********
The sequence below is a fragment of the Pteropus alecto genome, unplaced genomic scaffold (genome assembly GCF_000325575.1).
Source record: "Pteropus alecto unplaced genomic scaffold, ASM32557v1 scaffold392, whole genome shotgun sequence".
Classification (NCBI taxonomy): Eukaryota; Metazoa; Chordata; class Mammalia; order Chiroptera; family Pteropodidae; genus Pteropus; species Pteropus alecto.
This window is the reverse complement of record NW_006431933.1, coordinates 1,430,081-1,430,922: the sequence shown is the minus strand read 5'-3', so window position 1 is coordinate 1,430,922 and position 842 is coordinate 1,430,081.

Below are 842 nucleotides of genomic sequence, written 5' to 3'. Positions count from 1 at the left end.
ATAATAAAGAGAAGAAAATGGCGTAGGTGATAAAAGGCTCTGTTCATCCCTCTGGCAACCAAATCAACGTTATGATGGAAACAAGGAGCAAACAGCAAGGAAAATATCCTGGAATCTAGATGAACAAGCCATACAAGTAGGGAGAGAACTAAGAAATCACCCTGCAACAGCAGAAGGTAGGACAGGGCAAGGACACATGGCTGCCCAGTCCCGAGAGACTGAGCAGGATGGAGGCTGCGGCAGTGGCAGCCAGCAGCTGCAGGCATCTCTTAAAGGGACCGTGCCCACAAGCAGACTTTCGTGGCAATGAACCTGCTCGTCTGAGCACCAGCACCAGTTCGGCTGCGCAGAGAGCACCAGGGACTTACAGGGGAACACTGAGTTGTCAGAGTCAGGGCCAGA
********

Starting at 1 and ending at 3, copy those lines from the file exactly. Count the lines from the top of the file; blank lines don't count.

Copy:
The sequence below is a fragment of the Pteropus alecto genome, unplaced genomic scaffold (genome assembly GCF_000325575.1).
Source record: "Pteropus alecto unplaced genomic scaffold, ASM32557v1 scaffold392, whole genome shotgun sequence".
Classification (NCBI taxonomy): Eukaryota; Metazoa; Chordata; class Mammalia; order Chiroptera; family Pteropodidae; genus Pteropus; species Pteropus alecto.